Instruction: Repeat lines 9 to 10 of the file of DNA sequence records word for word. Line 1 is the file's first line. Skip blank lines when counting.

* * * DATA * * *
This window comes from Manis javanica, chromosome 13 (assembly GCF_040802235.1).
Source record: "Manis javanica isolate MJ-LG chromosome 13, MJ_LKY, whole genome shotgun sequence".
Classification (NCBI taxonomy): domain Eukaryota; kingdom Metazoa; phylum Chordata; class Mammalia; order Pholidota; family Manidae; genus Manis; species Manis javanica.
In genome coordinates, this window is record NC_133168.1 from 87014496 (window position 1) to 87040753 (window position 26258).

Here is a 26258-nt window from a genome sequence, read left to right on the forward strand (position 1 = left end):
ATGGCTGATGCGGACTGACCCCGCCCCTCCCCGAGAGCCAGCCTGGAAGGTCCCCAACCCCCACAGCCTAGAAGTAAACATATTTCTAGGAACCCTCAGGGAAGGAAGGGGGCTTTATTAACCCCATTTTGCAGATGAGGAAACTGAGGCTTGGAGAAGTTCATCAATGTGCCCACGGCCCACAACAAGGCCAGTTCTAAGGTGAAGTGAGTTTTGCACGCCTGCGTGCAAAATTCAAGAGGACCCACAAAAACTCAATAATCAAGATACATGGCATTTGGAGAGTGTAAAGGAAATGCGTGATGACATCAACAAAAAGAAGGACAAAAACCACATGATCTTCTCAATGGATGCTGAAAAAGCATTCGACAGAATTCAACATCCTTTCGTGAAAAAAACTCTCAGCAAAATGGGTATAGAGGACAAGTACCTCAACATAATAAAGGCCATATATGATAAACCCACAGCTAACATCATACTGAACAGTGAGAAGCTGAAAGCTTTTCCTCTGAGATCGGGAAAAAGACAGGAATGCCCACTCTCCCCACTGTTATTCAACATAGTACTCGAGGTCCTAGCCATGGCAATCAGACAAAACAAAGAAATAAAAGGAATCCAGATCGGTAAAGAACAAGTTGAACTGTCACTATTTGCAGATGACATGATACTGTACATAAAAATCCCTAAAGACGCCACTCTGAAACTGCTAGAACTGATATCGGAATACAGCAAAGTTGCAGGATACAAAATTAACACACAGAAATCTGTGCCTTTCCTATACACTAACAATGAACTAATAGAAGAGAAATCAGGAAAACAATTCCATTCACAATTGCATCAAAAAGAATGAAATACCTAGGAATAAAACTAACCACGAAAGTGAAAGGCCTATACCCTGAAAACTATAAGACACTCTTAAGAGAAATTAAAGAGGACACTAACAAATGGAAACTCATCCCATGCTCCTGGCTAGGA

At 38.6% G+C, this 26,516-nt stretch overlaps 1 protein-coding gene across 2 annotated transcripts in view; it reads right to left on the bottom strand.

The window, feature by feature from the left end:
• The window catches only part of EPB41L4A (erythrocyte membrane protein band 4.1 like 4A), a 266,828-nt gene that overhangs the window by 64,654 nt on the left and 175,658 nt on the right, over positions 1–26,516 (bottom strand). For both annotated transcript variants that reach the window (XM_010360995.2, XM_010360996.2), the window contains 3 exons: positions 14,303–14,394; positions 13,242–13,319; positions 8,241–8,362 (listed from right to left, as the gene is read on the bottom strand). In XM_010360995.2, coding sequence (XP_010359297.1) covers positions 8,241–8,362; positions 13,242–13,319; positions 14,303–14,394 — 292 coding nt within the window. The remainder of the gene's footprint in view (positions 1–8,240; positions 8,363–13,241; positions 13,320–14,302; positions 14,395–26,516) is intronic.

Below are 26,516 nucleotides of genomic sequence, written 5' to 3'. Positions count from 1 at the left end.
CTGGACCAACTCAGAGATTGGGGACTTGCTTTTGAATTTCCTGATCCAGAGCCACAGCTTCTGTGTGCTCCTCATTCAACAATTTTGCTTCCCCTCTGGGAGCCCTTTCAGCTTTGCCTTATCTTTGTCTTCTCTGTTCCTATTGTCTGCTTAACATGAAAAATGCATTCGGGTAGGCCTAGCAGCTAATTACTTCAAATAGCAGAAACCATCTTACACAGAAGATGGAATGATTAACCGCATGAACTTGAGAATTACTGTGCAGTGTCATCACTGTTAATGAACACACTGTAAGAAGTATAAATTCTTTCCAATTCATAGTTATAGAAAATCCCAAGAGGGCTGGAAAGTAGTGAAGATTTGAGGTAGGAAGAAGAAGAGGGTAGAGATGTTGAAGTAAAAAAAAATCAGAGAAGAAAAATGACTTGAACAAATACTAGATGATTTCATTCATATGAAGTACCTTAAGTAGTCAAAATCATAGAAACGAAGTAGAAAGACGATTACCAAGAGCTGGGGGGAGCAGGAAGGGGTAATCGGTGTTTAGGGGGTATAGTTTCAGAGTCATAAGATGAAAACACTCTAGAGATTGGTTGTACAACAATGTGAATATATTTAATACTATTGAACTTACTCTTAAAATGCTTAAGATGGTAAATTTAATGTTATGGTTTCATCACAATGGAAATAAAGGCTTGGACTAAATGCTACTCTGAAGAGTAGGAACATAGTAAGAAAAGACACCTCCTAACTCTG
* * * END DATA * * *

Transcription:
• The window catches only part of EPB41L4A (erythrocyte membrane protein band 4.1 like 4A), a 266,828-nt gene that overhangs the window by 64,654 nt on the left and 175,658 nt on the right, over positions 1–26,516 (bottom strand). For both annotated transcript variants that reach the window (XM_010360995.2, XM_010360996.2), the window contains 3 exons: positions 14,303–14,394; positions 13,242–13,319; positions 8,241–8,362 (listed from right to left, as the gene is read on the bottom strand). In XM_010360995.2, coding sequence (XP_010359297.1) covers positions 8,241–8,362; positions 13,242–13,319; positions 14,303–14,394 — 292 coding nt within the window. The remainder of the gene's footprint in view (positions 1–8,240; positions 8,363–13,241; positions 13,320–14,302; positions 14,395–26,516) is intronic.

Below are 26,516 nucleotides of genomic sequence, written 5' to 3'. Positions count from 1 at the left end.